Those on the city council that oppose participating in such a lawsuit may very well miss the entire point. There is no downside to filing; only to not filing.
Many of us have been led to believe that the lawsuit is only about getting the rail authority to relinquish its firm grip on the Pacheco pass route, the one that obliges them to use the entire Caltrain corridor on the Peninsula in favor of the Altamont Pass route.
Actually, that's not the case. The lawsuit makes the claim that the rail authority, despite its knowledge that Union Pacific would not permit use of the UP rail corridor between San Jose and Gilroy, nonetheless committed themselves to the EIS/EIR that makes that very claim. The lawsuit alleges this to be a falsehood and therefore a violation of CEQA laws.
Union Pacific has reiterated their position in their EIS/EIR comments to the rail authority.
What can be expected of this lawsuit on May 29, when it will be heard by the court? Finding against the rail authority may not oblige them to reject the Caltrain corridor as their preferred route, even if they can't use the UP corridor south of San Jose to Gilroy. But, it will impose severe hardships, considerable valuable time lost, re-writing of EIS/EIR documents and re-submitting them for analysis. And, they will have to provide a valid alternative route south of San Jose, a difficult challenge.
Therefore, the purpose of the lawsuit is actually "leverage." It can't be ignored, the way Mr. Diridon stated in front of the Palo Alto City Council that he would ignore the interests of our coalition of cities; or, to put it fairly, not to give us any more attention than he would, say, my Aunt Tilly in Milpitas.
The lawsuit says in effect don't mess with us, Mr. Diridon. We filed this one and we will file others. Even though you may not think so, you are in fact accountable to us and you must pay more attention to us than to Aunt Tilly in Milpitas. If you are not totally truthful as you justify your decisions, you are breaking the law and we must sue, if only to protect our collective interests.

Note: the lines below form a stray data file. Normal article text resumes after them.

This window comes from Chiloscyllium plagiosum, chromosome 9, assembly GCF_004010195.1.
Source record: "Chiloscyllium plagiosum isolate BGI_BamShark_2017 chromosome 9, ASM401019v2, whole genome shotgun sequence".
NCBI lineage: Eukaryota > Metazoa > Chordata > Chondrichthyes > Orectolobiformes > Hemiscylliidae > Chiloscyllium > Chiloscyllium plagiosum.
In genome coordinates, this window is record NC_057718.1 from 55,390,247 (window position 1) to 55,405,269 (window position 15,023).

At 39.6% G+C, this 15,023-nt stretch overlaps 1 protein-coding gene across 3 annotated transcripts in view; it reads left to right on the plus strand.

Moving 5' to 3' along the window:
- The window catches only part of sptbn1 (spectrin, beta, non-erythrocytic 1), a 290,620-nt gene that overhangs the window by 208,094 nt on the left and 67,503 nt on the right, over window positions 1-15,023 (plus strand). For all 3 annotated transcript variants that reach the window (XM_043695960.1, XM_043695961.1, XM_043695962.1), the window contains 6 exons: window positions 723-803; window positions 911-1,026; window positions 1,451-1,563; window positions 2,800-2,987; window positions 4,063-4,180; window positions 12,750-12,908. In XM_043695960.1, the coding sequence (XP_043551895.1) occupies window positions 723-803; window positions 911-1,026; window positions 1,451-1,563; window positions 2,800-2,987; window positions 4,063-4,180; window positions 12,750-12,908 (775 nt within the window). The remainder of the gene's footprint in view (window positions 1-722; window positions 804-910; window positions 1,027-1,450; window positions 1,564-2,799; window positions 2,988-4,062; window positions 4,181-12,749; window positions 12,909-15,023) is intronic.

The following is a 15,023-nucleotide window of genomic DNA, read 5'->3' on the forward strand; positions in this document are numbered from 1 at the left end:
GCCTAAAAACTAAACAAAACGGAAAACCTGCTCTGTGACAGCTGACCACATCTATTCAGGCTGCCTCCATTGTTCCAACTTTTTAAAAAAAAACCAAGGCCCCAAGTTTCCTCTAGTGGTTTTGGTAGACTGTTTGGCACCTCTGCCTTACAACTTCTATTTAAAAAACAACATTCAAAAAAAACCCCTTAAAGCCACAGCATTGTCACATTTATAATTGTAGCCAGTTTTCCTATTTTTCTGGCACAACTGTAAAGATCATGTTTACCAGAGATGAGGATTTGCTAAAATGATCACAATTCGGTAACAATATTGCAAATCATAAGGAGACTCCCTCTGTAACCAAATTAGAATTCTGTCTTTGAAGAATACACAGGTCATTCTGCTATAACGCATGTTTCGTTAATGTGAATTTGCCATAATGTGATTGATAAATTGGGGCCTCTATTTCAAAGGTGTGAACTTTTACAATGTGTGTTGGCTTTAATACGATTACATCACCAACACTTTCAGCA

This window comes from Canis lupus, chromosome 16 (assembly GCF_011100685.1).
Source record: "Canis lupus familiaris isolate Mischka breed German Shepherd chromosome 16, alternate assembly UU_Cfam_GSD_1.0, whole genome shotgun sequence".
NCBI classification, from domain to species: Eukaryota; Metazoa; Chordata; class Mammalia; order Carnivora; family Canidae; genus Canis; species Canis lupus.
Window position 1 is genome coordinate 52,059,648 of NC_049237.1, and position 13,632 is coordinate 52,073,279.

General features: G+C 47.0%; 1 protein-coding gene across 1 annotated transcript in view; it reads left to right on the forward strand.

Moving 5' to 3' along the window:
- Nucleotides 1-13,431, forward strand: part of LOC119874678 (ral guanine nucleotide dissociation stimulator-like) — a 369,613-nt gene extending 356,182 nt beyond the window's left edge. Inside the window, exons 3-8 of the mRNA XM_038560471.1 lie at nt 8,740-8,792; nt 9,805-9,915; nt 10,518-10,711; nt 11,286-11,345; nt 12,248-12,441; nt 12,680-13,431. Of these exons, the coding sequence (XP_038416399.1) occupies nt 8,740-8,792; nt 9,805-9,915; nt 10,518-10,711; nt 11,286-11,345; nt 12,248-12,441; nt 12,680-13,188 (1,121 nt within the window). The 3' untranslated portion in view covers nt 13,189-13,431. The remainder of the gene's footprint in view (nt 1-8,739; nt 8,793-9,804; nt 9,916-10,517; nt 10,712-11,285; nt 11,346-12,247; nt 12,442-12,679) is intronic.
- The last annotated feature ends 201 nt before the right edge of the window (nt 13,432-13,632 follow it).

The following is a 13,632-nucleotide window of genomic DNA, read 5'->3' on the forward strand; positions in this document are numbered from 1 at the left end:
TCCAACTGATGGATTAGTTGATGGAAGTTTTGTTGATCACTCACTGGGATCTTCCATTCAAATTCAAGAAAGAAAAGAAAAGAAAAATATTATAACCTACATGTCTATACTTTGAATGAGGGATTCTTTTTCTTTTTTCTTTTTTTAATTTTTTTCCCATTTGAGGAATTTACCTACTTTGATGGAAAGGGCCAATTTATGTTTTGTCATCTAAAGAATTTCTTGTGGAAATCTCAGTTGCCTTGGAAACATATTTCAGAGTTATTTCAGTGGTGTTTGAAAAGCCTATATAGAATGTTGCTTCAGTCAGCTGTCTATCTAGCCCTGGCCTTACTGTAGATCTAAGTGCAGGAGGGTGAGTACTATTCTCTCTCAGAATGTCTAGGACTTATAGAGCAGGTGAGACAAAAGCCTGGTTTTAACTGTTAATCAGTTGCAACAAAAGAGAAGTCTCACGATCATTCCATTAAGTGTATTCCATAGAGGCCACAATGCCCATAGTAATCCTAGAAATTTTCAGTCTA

The lawsuit levels the playing field. The entire purpose for creating this coalition of cities, an agenda that Council member Yoriko Kishimoto actively pursues, is to gain such a level playing field. If it is in Caltrain/CHSRA's interest to "divide and conquer" the cities on the Peninsula, we have the opportunity to realize that "in unity there is strength."
The lawsuit is a valuable negotiating chip in this adversarial game, indeed the only one we have at this time. I would say to those who are advocating this multi-cities coalition (and I have done so for several years), if you don't want to play this game, don't bother to form a team. But, if you don't play, you will certainly lose.
The first palpable act of the coalition, or at least a number of its members, must be to participate in this lawsuit. And the purpose of this is not to be able to say to the rail people, you are wrong and we are right. The purpose of the lawsuit is to get results; to get the environmental attention and protection that we are entitled to, since that is the entire purpose of the CEQA laws, to protect the environment -- OUR environment. The rail authority can't pick the least expensive route or alignment, it has to be the one that is least harmful to the environment. Environment doesn't only mean trees and wetlands. We all represent an urban environment and it too must be protected.
If Palo Alto joins this suit, it makes clear to the court that three cities, Atherton, Menlo Park and Palo Alto, representing 100,000 people (who may not all agree), merit having their day in court.
As I have said, this is an environmental issue. As the residents of our cities, we are a rail-linked string of habitats of an "endangered" species, Homo Suburbanis. They must not damage our habitats or diminish their habitability.
The rail authority would, for their own interests, erode the quality of our environment and that is the whole purpose behind the California Environmental Quality Act; to prevent that. Palo Alto can do no less than participate with an amicus brief, if only to get the proper attention from and protection against the rail authority that it deserves.
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